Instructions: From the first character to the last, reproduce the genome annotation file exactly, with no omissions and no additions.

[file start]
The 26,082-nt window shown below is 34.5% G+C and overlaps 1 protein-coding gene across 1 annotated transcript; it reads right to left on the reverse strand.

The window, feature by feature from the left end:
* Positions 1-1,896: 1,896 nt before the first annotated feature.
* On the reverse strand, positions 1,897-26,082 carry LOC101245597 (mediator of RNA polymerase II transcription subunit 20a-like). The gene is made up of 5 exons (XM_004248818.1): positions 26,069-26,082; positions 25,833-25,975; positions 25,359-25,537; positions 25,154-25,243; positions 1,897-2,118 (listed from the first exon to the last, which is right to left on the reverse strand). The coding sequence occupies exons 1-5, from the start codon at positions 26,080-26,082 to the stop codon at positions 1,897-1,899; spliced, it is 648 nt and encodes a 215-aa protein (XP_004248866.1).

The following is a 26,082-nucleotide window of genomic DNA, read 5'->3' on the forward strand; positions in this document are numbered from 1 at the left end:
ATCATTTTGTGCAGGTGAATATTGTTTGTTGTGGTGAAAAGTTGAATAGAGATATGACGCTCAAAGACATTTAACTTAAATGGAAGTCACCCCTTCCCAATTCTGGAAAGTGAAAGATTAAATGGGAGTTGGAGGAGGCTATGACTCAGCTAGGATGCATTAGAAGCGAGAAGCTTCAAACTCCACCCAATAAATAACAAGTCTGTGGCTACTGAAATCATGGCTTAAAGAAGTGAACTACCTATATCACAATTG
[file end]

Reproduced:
The 26,082-nt window shown below is 34.5% G+C and overlaps 1 protein-coding gene across 1 annotated transcript; it reads right to left on the reverse strand.

The window, feature by feature from the left end:
* Positions 1-1,896: 1,896 nt before the first annotated feature.
* On the reverse strand, positions 1,897-26,082 carry LOC101245597 (mediator of RNA polymerase II transcription subunit 20a-like). The gene is made up of 5 exons (XM_004248818.1): positions 26,069-26,082; positions 25,833-25,975; positions 25,359-25,537; positions 25,154-25,243; positions 1,897-2,118 (listed from the first exon to the last, which is right to left on the reverse strand). The coding sequence occupies exons 1-5, from the start codon at positions 26,080-26,082 to the stop codon at positions 1,897-1,899; spliced, it is 648 nt and encodes a 215-aa protein (XP_004248866.1).

The following is a 26,082-nucleotide window of genomic DNA, read 5'->3' on the forward strand; positions in this document are numbered from 1 at the left end:
ATCATTTTGTGCAGGTGAATATTGTTTGTTGTGGTGAAAAGTTGAATAGAGATATGACGCTCAAAGACATTTAACTTAAATGGAAGTCACCCCTTCCCAATTCTGGAAAGTGAAAGATTAAATGGGAGTTGGAGGAGGCTATGACTCAGCTAGGATGCATTAGAAGCGAGAAGCTTCAAACTCCACCCAATAAATAACAAGTCTGTGGCTACTGAAATCATGGCTTAAAGAAGTGAACTACCTATATCACAATTG